In other bioluminescent techniques, such as the use of luciferase from fireflies, a substance has to be added to “turn on” the affected cells. But that can produce undesired side effects, says Ken-ichi Yamamura, a professor of developmental genetics at Kumamoto University's School of Medicine. “With the GFP, it glows on its own” (Science, 27 June, p. 1989). A report on the achievement appeared in the 5 May issue of FEBS Letters, published by the Federation of European Biochemical Societies.

    Scientists see a role for green mice in a wide range of research. GFP-marked cancer cells could be injected into normal mice (or unmarked cancer cells into green mice), and their fate tracked. Or GFP-marked bone marrow could help scientists watch how transplanted marrow interacts with the host's immune system.

  4. Tropical Biologist Wins Kyoto Prize

    Calling him the “world's foremost pioneer in the field of tropical biology,” the Inamori Foundation has announced it will award this year's Kyoto Prize in basic science, worth 50 million yen ($430,000), to University of Pennsylvania biologist Daniel Hunt Janzen.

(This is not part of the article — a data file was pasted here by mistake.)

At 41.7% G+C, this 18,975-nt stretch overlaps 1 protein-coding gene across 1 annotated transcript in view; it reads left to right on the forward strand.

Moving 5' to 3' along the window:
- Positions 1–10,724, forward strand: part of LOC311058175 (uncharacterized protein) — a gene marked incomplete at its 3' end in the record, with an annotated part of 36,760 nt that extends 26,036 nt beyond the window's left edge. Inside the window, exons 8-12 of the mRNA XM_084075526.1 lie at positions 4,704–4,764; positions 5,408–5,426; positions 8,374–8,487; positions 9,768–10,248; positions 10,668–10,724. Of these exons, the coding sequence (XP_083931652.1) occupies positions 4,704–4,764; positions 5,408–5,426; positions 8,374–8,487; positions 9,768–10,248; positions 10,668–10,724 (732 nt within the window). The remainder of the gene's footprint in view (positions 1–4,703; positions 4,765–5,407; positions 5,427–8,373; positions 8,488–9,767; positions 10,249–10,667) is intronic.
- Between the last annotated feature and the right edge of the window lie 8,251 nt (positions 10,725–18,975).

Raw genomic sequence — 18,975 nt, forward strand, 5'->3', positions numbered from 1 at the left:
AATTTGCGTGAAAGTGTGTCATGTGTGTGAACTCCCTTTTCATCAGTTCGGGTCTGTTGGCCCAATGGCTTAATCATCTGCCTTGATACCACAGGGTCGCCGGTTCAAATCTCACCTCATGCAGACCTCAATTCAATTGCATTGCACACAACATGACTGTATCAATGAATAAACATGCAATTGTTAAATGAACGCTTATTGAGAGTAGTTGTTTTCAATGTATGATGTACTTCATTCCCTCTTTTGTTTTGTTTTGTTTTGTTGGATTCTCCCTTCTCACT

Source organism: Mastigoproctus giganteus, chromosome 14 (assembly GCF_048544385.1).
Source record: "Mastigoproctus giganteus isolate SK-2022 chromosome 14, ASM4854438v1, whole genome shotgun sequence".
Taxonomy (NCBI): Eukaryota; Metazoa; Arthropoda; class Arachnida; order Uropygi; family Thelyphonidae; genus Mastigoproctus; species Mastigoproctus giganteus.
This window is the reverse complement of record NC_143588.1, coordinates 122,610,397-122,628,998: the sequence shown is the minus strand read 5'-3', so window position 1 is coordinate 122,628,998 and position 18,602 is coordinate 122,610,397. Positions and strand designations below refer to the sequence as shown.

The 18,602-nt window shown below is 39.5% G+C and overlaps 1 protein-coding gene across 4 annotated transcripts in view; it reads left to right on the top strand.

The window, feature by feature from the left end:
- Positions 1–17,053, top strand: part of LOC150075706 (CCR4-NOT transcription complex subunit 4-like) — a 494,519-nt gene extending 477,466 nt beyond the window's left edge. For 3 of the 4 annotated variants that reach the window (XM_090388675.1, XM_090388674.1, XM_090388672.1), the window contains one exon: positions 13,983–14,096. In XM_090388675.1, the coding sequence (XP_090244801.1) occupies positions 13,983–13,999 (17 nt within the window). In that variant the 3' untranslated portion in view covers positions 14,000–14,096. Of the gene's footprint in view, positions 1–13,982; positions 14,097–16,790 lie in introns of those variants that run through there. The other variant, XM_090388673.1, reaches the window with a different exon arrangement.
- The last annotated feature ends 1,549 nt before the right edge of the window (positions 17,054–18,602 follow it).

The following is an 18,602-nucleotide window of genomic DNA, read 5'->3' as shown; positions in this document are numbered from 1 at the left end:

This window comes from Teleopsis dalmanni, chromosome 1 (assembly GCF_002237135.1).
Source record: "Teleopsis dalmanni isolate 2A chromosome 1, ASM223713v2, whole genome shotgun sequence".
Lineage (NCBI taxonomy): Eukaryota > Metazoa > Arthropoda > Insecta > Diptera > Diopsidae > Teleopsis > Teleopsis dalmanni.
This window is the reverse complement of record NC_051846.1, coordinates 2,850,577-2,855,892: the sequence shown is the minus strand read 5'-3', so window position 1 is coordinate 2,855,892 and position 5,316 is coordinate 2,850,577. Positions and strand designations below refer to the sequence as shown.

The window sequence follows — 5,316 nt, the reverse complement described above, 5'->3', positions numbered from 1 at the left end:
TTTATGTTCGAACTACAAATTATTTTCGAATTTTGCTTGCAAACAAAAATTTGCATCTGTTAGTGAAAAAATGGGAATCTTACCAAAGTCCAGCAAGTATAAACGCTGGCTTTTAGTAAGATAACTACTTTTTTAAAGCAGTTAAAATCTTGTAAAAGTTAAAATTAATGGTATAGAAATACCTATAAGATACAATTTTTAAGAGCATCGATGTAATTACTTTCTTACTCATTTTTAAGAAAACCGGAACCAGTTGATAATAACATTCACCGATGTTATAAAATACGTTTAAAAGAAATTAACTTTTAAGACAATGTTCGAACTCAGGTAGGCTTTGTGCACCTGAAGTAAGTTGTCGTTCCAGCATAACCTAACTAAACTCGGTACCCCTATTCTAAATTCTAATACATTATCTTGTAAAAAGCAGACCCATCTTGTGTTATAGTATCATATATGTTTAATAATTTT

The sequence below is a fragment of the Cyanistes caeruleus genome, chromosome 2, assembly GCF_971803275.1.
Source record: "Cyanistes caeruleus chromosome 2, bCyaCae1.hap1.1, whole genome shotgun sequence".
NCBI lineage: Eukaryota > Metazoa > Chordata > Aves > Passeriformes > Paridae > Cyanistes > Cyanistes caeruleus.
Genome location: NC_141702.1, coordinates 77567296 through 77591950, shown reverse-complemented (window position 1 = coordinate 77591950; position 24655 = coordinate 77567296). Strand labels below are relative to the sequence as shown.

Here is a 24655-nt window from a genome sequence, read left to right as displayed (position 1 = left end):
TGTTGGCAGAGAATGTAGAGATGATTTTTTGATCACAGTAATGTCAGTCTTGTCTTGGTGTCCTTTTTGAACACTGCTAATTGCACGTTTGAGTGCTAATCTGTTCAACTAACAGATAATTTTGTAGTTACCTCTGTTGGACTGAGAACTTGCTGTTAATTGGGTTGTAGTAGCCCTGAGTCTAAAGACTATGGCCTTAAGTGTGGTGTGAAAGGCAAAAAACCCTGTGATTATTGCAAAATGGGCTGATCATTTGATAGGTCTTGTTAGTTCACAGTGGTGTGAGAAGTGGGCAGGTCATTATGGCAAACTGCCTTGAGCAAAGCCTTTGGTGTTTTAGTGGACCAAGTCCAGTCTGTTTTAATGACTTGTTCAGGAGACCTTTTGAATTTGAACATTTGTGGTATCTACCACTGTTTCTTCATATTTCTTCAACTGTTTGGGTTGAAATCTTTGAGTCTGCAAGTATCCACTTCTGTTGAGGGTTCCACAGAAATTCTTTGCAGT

Janzen, 58, is best known for his conservation efforts in Costa Rica, where he spends much of each year. But the prize also honors almost 4 decades of work, including his study of the symbiotic relationship between ants and acacia trees, his hypothesis that predation spurs biodiversity (predators tend to prey on more populous species, giving weaker ones more opportunities to flourish), and his study of insect-plant pollination.

    Janzen says he'll put the prize money into the Guanacaste conservation area in Costa Rica. “We … find it … encouraging that the mix of conservation biology, biodiversity development, and just plain natural history that we do is regarded with such enthusiasm by an international prize committee,” he says.